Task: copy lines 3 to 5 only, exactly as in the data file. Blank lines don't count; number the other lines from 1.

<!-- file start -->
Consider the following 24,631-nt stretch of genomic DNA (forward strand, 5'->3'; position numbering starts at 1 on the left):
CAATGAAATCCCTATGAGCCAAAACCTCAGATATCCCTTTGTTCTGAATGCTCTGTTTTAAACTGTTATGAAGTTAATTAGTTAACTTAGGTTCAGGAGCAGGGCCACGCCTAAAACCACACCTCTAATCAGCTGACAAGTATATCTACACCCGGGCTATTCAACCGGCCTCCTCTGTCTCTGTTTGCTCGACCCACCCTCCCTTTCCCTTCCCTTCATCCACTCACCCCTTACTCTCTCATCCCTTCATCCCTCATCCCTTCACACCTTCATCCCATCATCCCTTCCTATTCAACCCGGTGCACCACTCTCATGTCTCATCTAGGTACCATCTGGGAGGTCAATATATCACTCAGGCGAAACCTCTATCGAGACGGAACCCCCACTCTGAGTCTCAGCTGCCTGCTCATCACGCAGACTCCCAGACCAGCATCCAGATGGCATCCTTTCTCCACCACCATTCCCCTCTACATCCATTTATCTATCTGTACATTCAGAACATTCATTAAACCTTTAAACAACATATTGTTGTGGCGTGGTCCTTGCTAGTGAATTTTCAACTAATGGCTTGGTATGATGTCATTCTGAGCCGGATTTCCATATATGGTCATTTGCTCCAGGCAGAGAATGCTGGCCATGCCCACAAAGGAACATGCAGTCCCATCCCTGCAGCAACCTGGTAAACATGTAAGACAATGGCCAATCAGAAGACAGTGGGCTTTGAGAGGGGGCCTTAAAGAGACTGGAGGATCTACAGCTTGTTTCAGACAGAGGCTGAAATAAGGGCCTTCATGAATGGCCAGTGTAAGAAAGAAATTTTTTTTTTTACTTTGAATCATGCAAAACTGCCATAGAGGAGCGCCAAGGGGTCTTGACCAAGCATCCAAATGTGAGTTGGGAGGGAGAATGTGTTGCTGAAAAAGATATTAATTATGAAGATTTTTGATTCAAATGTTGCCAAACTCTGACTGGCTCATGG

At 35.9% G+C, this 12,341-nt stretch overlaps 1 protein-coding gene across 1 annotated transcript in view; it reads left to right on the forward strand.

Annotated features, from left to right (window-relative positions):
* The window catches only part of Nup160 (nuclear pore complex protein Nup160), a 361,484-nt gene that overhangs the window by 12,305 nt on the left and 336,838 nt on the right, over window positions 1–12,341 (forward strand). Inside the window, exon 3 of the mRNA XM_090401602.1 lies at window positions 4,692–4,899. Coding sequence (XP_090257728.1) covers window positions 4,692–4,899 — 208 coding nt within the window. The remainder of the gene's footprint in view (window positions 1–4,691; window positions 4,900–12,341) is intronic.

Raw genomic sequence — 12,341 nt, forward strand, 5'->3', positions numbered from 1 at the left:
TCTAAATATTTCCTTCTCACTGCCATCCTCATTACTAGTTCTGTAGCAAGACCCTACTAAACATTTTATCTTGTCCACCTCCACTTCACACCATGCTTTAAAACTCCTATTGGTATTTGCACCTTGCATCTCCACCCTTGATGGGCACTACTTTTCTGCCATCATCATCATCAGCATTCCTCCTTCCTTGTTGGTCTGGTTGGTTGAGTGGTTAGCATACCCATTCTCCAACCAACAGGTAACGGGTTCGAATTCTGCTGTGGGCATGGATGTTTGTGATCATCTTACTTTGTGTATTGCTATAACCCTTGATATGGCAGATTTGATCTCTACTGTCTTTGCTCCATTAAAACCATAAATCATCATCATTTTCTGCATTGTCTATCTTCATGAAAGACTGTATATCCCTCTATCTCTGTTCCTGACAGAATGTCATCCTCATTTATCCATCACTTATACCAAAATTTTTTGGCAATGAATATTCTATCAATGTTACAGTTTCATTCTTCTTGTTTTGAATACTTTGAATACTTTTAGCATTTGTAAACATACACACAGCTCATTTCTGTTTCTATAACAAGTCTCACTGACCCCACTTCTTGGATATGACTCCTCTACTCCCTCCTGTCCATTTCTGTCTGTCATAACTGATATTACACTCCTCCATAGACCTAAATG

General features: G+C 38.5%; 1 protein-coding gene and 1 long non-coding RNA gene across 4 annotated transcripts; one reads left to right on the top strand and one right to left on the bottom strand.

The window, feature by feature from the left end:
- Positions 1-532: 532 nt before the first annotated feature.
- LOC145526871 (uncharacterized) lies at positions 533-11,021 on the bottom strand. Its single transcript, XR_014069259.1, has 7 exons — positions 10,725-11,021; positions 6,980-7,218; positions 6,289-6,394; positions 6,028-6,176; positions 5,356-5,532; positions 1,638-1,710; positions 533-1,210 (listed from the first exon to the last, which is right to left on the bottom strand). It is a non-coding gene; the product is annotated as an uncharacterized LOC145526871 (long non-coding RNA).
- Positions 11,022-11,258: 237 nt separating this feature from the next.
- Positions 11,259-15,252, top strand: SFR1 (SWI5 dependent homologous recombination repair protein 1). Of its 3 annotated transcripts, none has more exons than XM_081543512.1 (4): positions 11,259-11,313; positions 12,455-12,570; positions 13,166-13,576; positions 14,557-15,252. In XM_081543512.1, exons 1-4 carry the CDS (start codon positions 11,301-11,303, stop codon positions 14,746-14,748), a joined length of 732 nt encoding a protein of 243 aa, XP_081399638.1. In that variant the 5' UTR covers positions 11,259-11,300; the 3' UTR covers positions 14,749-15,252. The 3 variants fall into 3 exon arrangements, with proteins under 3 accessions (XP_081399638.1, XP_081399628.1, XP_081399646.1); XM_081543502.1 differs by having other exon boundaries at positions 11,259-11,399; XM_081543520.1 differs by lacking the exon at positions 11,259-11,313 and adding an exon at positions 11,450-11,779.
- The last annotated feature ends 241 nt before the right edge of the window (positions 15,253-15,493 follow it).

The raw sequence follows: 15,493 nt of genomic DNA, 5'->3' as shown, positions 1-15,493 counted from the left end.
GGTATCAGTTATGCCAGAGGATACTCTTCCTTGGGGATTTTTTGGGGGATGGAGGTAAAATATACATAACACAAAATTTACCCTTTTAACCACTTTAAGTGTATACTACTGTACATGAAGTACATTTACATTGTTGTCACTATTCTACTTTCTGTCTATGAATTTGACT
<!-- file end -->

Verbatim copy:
At 35.9% G+C, this 12,341-nt stretch overlaps 1 protein-coding gene across 1 annotated transcript in view; it reads left to right on the forward strand.

Annotated features, from left to right (window-relative positions):
* The window catches only part of Nup160 (nuclear pore complex protein Nup160), a 361,484-nt gene that overhangs the window by 12,305 nt on the left and 336,838 nt on the right, over window positions 1–12,341 (forward strand). Inside the window, exon 3 of the mRNA XM_090401602.1 lies at window positions 4,692–4,899. Coding sequence (XP_090257728.1) covers window positions 4,692–4,899 — 208 coding nt within the window. The remainder of the gene's footprint in view (window positions 1–4,691; window positions 4,900–12,341) is intronic.